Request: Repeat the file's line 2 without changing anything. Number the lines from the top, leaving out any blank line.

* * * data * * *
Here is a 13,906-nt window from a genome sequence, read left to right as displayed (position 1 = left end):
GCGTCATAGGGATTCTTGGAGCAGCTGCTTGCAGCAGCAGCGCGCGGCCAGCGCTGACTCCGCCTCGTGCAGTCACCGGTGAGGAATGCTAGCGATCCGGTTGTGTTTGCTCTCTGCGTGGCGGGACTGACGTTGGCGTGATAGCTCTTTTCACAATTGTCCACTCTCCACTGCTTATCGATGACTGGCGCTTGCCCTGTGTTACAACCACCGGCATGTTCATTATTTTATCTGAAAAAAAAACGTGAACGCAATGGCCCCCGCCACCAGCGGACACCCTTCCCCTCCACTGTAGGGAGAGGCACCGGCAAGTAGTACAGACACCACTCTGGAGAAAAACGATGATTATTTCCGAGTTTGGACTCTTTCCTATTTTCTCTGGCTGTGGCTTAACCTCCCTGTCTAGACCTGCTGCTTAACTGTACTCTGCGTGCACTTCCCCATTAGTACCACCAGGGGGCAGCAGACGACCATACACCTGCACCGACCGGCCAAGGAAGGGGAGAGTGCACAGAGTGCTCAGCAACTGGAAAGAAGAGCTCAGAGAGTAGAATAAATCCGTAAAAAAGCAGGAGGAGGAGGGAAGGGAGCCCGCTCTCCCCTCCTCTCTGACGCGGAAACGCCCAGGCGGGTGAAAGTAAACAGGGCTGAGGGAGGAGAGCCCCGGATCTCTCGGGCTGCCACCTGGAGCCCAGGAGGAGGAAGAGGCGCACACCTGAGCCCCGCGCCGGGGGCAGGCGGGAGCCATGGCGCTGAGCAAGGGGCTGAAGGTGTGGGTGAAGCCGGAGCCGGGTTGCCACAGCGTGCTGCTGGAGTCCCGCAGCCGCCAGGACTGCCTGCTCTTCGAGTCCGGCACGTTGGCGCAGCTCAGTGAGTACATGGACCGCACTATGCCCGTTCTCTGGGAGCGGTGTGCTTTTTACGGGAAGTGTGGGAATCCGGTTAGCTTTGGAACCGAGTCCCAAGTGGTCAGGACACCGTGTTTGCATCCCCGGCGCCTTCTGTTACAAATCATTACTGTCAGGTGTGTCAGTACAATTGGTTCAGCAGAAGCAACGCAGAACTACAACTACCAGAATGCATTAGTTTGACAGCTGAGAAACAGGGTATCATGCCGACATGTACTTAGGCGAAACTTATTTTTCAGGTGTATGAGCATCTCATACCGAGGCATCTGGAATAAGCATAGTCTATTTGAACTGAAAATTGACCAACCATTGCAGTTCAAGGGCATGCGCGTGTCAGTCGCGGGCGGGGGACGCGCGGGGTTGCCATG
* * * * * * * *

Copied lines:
GCGTCATAGGGATTCTTGGAGCAGCTGCTTGCAGCAGCAGCGCGCGGCCAGCGCTGACTCCGCCTCGTGCAGTCACCGGTGAGGAATGCTAGCGATCCGGTTGTGTTTGCTCTCTGCGTGGCGGGACTGACGTTGGCGTGATAGCTCTTTTCACAATTGTCCACTCTCCACTGCTTATCGATGACTGGCGCTTGCCCTGTGTTACAACCACCGGCATGTTCATTATTTTATCTGAAAAAAAAACGTGAACGCAATGGCCCCCGCCACCAGCGGACACCCTTCCCCTCCACTGTAGGGAGAGGCACCGGCAAGTAGTACAGACACCACTCTGGAGAAAAACGATGATTATTTCCGAGTTTGGACTCTTTCCTATTTTCTCTGGCTGTGGCTTAACCTCCCTGTCTAGACCTGCTGCTTAACTGTACTCTGCGTGCACTTCCCCATTAGTACCACCAGGGGGCAGCAGACGACCATACACCTGCACCGACCGGCCAAGGAAGGGGAGAGTGCACAGAGTGCTCAGCAACTGGAAAGAAGAGCTCAGAGAGTAGAATAAATCCGTAAAAAAGCAGGAGGAGGAGGGAAGGGAGCCCGCTCTCCCCTCCTCTCTGACGCGGAAACGCCCAGGCGGGTGAAAGTAAACAGGGCTGAGGGAGGAGAGCCCCGGATCTCTCGGGCTGCCACCTGGAGCCCAGGAGGAGGAAGAGGCGCACACCTGAGCCCCGCGCCGGGGGCAGGCGGGAGCCATGGCGCTGAGCAAGGGGCTGAAGGTGTGGGTGAAGCCGGAGCCGGGTTGCCACAGCGTGCTGCTGGAGTCCCGCAGCCGCCAGGACTGCCTGCTCTTCGAGTCCGGCACGTTGGCGCAGCTCAGTGAGTACATGGACCGCACTATGCCCGTTCTCTGGGAGCGGTGTGCTTTTTACGGGAAGTGTGGGAATCCGGTTAGCTTTGGAACCGAGTCCCAAGTGGTCAGGACACCGTGTTTGCATCCCCGGCGCCTTCTGTTACAAATCATTACTGTCAGGTGTGTCAGTACAATTGGTTCAGCAGAAGCAACGCAGAACTACAACTACCAGAATGCATTAGTTTGACAGCTGAGAAACAGGGTATCATGCCGACATGTACTTAGGCGAAACTTATTTTTCAGGTGTATGAGCATCTCATACCGAGGCATCTGGAATAAGCATAGTCTATTTGAACTGAAAATTGACCAACCATTGCAGTTCAAGGGCATGCGCGTGTCAGTCGCGGGCGGGGGACGCGCGGGGTTGCCATG